I created a foot of shroud cloth today, weaving for my very first time. Melanie Wilder has set the loom up on the porch at Warren Wilson so I can weave and gaze at the mountains. Just beyond the porch is the field where the flax on this loom grew, and as I see it again, I am remembering summer, the towering thunderclouds on the horizon, the waving blue stalks of flax in bloom, red apples weighting branches, and insects making lazy loops around the verdant profusion. Today there is a lot more open space and sharp edges, and winter, being quite certain of itself. With snow on the way by morning, I lean into my down coat and towards the sunny side of the loom.
Melanie got me started, but even with her excellence and patience from years of experience teaching beginners, it took a while to get the hang of sending the shuttle through, placing my feet on the right pedal, and maintaining a consistent tension. Anyone would be able to tell where her section ended and mine began. My edges had uneven loops, and there were a few rows where I had my feet on the wrong pedals, giving the weft and warp a new pattern. With the latter error, I asked Melanie if I should unweave it, and her quick reply was to let it remain, explaining there are many cultures that deliberately include a mistake in their handwork – paintings, pottery, architecture, and weavings.
This was no intentional error, but having been described by my mother as a diagnosable perfectionist early in life--refusing, for example, to put my head underwater or go down the slide until I was certain it could be done without being killed by the process--I was intrigued to hear there were people who built a life that valued mistakes. For some cultures I learned, deliberate imperfection was a way to prevent the perfect Creator from jealously thinking we were engaged in one-upmanship. In researching further, I also found that Navajo women added an imperfect line to their pattern to give the spirit a pathway to move in and out of the rug, lest they be trapped in perfection. With intent, they used tiny flaws to demonstrate that their creation was magnificent because of its imperfection and impermanence.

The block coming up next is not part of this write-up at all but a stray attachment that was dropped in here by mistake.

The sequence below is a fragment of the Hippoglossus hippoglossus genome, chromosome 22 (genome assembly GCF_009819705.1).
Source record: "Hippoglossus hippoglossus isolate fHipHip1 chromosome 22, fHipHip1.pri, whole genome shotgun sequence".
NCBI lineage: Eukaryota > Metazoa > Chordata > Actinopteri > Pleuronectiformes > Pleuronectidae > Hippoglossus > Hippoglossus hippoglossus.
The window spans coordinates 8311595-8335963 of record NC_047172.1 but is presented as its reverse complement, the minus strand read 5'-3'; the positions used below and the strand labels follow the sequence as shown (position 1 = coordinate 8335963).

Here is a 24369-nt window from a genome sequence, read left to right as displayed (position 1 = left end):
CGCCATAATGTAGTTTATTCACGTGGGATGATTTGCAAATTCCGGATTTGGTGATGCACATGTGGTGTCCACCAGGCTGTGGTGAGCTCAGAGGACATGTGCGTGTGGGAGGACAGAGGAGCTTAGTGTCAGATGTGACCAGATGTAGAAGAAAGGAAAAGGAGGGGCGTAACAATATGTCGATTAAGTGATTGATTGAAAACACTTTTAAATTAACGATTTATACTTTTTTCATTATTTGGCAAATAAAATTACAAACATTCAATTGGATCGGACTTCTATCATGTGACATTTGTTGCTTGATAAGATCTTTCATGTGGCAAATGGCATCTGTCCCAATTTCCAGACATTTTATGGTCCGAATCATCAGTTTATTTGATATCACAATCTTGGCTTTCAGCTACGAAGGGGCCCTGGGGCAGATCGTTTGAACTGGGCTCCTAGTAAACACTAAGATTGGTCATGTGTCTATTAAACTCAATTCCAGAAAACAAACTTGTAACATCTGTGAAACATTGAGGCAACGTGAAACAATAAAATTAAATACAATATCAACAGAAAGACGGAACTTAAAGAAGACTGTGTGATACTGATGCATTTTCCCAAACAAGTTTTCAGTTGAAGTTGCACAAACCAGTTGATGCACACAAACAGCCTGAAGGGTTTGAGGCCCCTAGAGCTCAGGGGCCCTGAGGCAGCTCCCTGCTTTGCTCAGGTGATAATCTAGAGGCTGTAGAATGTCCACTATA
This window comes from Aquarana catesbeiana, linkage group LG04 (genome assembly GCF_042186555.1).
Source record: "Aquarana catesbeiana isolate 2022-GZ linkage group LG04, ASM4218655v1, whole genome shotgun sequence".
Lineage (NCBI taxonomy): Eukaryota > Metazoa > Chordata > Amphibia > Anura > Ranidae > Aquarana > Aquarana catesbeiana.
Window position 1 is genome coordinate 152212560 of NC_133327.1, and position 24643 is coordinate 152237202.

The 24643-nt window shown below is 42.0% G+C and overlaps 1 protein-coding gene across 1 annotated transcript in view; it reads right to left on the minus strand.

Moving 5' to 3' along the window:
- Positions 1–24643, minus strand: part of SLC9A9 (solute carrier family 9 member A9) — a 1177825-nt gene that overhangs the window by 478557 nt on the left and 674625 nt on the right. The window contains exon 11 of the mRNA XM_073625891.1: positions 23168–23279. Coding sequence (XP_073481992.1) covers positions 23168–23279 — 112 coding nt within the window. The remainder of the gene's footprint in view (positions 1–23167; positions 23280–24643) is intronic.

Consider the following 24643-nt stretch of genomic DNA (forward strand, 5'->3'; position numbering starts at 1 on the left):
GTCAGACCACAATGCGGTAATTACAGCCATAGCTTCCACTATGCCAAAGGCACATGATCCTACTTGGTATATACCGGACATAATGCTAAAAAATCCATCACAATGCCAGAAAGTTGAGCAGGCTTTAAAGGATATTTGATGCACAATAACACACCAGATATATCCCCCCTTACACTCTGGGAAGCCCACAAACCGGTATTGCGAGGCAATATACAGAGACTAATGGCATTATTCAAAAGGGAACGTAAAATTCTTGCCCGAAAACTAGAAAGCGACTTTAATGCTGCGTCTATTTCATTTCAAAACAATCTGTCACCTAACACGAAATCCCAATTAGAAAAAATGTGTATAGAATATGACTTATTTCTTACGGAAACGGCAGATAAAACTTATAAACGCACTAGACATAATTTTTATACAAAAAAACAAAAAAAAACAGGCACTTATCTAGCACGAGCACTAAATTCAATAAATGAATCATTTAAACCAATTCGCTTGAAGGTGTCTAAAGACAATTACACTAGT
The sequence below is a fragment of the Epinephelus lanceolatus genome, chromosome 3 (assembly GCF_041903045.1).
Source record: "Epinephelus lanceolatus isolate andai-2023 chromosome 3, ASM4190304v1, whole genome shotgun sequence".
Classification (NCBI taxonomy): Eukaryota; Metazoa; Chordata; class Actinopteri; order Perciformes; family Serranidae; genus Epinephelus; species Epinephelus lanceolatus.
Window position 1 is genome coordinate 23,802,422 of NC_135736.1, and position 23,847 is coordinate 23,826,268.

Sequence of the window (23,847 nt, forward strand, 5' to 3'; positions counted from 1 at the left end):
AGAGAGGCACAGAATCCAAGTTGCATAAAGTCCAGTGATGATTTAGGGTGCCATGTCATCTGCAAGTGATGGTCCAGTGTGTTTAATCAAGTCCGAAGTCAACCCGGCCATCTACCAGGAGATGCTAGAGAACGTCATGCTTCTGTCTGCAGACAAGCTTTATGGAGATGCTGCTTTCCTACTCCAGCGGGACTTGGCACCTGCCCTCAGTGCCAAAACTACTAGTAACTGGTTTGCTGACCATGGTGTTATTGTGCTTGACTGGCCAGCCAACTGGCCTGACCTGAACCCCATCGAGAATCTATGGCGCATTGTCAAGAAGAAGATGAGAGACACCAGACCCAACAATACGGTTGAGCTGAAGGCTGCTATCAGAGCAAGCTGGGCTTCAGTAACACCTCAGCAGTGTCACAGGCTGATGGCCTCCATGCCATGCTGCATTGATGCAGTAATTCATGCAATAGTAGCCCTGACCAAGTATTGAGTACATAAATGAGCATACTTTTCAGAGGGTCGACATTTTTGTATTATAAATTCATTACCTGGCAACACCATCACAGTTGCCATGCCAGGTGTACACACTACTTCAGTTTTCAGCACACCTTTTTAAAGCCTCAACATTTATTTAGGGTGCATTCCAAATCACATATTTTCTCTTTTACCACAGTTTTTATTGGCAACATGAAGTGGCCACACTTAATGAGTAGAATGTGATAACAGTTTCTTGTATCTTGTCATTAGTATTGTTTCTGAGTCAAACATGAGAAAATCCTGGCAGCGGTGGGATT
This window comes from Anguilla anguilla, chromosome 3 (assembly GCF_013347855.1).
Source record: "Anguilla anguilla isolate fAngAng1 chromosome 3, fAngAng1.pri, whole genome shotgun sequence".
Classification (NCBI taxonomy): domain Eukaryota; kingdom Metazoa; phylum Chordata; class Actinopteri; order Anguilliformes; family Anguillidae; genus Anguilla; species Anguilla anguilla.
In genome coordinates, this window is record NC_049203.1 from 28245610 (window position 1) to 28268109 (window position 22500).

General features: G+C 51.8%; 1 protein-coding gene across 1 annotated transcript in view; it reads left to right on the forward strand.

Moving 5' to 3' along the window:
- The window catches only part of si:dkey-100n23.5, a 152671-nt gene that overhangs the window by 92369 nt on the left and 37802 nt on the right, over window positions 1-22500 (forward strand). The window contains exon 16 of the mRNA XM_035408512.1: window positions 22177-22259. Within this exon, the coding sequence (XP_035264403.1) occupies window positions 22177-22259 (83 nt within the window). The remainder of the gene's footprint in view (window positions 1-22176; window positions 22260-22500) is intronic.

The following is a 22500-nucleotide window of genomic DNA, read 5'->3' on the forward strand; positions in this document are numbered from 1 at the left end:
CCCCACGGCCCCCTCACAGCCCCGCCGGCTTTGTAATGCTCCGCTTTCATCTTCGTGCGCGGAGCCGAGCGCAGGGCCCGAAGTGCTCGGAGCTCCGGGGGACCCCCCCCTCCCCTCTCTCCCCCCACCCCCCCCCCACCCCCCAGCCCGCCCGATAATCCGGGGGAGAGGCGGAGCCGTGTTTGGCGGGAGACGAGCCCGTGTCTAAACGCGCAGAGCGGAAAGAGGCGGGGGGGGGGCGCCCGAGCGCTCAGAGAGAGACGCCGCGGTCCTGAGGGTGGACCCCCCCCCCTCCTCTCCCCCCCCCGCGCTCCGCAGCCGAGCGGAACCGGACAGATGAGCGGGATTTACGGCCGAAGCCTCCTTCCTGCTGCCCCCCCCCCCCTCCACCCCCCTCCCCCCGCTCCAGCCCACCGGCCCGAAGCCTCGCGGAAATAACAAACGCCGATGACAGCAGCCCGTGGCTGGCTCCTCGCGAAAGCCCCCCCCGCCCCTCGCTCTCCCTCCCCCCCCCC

In recent weeks, I’ve been in conversation with a woman whose body is giving many signs of what it cannot do anymore. Though no one can or will say for sure the season she has entered, she understands it is winter. She finds that the clearing out of hope for her body's restoration has given her heart much to say. One of her deepest griefs is the difficulty of finding friends who can imagine there would be beauty in her diminishment. They rally her to find a new treatment, quit her negative thinking, and ignore the swirling tea leaves in her cup. Her refusal to leave her imperfect and impermanent body out of the conversation has rendered her far fewer of them, just as she is finding more than ever to say about just how beautiful and amazing this life is.
These conversations put me in the mind of the flax stalks that not long ago stood in this field. For a short while, they occupied the interstice of earth and sky, bound below and free above as matter and spirit. She and I want to know how to be as they perfectly were, here and at the same time ready for whatever is next. But summer can't anticipate the perfection of its opposite season; it only knows to lay down its seeds in readiness for however they will be woven into something else.
I look at the spirit escape line I have unintentionally created in my shroud. Not deliberate, but perfect in how I can use it to float free of life's bindings. I think now that what my mother saw, was my young knowing that a thing could be done with grace and ease, if one carefully studied the movement of surrender. Even then, I believe I was learning to cultivate skillful wonder, not perfection. With each pass of the shuttle and tug on the beater, my shroud becomes more real and beautiful, and my permanence dwindles. And my satisfaction deepens to do just this--sit on a winter porch, press peddles and pass a shuttle, and weave my winding sheet.